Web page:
In this episode, we talk to Mary D'Onofrio about cloud software and  her experience at Bessemer Ventures including her involvement in the creation of the BVP Nasdaq Emerging Cloud Index and Bessemer’s Cash Conversion Score. She addresses the importance of building meaningful relationships  and betting on yourself in venture capital especially as a woman.Mary is a VP at Bessemer Venture Partners, in Silicon Valley. She started the firm’s growth investment practice where she primarily focuses on cloud software. Mary actively tracks both private and public cloud software and is one of the key architects behind the BVP Nasdaq Emerging Cloud Index (^EMCLOUD), which serves as a benchmark for public cloud companies. She also developed Bessemer’s Cash Conversion Score and is an author of the 10 Laws of Cloud. Previously, Mary has worked in Equity Capital Markets at Morgan Stanley. She holds an MBA from the Yale School of Management and graduated from Princeton University.
In this episode, we talk to Grace about her experience recruiting for venture capital, her passion for coaching and mentoring and her insights on the industry wide efforts in progress / required to bridge the gender gap in investing. Grace is a second year MBA student at Harvard Business School. She started her career in asset management at JPMorgan and has experience as an investment associate at Investible, an early-stage investment group based in Sydney and Overton Venture Capital, a consumer sector focused early-stage venture fund based in New York. Grace is currently interning at RapidSOS, an emergency response data platform while working as a graduate coach / admissions consultant at InGenius Prep and Inspira Futures.
In this episode, we hear from Cassie about the role of an Operating Partner at VCs. These roles are relatively new, and are valued by portfolio companies for getting VC support over and above just the capital.Cassie is an Operating Partner at Primary Ventures and works closely with founders and portfolio companies to help them build, scale and optimize their sales, marketing, and customer operations. Prior to Primary, Cassie joined CM Group as their Chief Customer Officer when they acquired Sailthru. Pre-acquisition, she served as Sailthru’s Chief Commercial Officer. Cassie has years of experience in marketing and analytics. She holds an MBA from the Tuck School of Business at Dartmouth. She is also on the advisory board for Venture for America.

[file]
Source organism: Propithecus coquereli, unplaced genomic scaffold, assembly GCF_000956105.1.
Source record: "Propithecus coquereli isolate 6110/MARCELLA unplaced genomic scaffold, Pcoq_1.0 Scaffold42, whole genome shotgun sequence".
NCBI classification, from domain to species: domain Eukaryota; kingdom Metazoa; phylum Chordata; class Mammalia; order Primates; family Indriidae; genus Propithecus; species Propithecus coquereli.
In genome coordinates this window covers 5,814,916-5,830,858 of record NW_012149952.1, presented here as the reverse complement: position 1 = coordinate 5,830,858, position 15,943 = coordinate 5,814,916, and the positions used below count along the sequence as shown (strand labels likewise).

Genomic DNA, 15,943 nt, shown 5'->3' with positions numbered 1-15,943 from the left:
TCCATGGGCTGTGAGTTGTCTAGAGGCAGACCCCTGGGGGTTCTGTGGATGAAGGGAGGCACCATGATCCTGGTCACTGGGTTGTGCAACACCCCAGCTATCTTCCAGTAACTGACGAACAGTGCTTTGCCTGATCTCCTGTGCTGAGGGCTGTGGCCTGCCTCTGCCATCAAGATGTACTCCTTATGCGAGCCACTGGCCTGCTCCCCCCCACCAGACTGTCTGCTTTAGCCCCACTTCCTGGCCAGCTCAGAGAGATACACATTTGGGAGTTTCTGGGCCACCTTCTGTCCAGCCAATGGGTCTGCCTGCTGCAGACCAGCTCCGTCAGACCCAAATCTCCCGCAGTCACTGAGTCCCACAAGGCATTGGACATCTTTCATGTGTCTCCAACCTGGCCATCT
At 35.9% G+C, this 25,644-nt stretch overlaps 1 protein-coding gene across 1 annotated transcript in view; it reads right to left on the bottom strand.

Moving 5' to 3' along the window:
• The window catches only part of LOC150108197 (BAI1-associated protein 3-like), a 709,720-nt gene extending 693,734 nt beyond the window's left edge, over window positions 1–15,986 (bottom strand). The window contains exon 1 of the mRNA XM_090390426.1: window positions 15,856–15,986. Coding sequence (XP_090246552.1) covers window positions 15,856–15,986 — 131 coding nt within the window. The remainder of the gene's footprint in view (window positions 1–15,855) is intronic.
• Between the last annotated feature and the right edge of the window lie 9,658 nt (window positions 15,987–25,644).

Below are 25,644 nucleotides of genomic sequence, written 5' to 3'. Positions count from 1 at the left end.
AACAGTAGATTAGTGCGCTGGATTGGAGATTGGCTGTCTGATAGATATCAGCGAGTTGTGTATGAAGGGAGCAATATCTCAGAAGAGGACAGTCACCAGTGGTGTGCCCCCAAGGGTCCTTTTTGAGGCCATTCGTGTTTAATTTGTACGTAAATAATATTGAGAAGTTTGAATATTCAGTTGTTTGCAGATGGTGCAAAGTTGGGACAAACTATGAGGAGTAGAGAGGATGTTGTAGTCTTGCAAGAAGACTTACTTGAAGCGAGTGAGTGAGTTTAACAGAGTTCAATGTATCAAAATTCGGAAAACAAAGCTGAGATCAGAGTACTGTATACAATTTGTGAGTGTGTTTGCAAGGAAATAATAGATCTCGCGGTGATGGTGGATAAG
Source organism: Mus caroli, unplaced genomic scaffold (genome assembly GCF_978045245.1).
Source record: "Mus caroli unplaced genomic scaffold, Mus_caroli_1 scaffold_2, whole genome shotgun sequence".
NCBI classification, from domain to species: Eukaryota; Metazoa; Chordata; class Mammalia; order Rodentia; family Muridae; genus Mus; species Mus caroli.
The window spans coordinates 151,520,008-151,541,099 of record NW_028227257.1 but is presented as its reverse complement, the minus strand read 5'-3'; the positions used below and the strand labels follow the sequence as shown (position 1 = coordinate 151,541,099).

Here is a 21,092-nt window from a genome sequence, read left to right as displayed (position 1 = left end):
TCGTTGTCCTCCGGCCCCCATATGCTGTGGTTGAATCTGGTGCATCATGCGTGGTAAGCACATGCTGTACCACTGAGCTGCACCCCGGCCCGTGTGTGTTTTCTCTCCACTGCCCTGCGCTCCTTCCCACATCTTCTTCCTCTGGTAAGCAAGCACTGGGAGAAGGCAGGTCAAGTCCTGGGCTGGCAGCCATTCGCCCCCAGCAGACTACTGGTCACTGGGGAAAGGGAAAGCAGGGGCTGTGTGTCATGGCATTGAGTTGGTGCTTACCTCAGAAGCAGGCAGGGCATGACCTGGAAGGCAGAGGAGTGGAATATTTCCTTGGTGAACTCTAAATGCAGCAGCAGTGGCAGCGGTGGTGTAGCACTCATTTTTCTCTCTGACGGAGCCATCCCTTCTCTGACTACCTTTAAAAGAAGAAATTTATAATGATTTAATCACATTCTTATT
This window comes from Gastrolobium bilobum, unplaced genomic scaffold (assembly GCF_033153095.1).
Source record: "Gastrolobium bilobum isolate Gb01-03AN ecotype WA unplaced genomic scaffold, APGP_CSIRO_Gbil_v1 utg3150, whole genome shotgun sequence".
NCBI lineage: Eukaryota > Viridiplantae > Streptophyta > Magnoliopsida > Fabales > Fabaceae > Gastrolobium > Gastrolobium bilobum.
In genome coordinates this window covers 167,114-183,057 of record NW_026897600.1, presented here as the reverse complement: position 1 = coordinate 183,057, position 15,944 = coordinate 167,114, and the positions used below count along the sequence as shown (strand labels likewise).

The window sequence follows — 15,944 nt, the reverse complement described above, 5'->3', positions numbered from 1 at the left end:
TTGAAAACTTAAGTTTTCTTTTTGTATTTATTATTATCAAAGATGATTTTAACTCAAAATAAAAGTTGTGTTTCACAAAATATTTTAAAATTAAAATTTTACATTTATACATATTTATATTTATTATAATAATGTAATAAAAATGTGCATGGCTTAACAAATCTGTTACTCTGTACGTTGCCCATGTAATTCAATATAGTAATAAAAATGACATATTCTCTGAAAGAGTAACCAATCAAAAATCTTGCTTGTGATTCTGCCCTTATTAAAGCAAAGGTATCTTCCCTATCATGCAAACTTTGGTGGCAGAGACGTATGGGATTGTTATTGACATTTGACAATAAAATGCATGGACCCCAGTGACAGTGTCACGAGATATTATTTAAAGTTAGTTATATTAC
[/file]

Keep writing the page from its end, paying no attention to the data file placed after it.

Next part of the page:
In this episode, we talk to investor-founder Shruti Gandhi about her journey from being an engineer to founding her own company, Penseev and eventually, deep tech fosued fund, Array Ventures. Shruti also addresses the importance of having decision makers without bias in the industry and focusing on the give and take in networking.Shruti is the founder of Array Ventures, a fund focused on enterprise deep tech early stage companies. She is also a professor in the CS department at Columbia University. Shruti started her career as a software engineer at IBM and spent her early career as a developer on mainframe security, collaboration tools, and data analytics building a big data startup Penseev. She has been an investor at True Ventures and Samsung's venture fund, investing in early stage enterprise startups. Shruti has an MBA from University of Chicago and MS from Columbia University. 
Hear Priscilla's story of pure hustle and passion, breaking into the VC industry and continuing to follow her heart to create impact. Priscilla is currently a Senior Associate at True Ventures, SF. She was the first Priya Haji Fellow with the fund, where she worked with a True portfolio company, a wellness platform for on-demand coaching and therapy. Priscilla is actively involved as a member of the data science team with All Raise - an organization that seeks to create gender parity across venture capital and venture-backed businesses. In her personal capacity, she is a mentor with the Access Project - which is a group of investment professionals helping founders build companies. Priscilla has a bachelor’s degree in economics and French from Amherst College, where she was a member of the varsity women’s lacrosse team.
In this episode we talk to Kriti about her experience in venture capital across three continents, trends in Edtech as seen at Owl amid the pandemic and her take on diversity in the industry.Kriti is currently a Principal at Owl Ventures, an early-mid stage fund focusing on Edtech and future of work. She has also worked with the Softbank Vision Fund in London doing growth equity investing and was earlier doing early stage to series C stage investing in technology, consumer and healthcare spaces at Sequoia Capital, India. Kriti is a former consultant from Mckinsey and a graduate of Harvard Business School.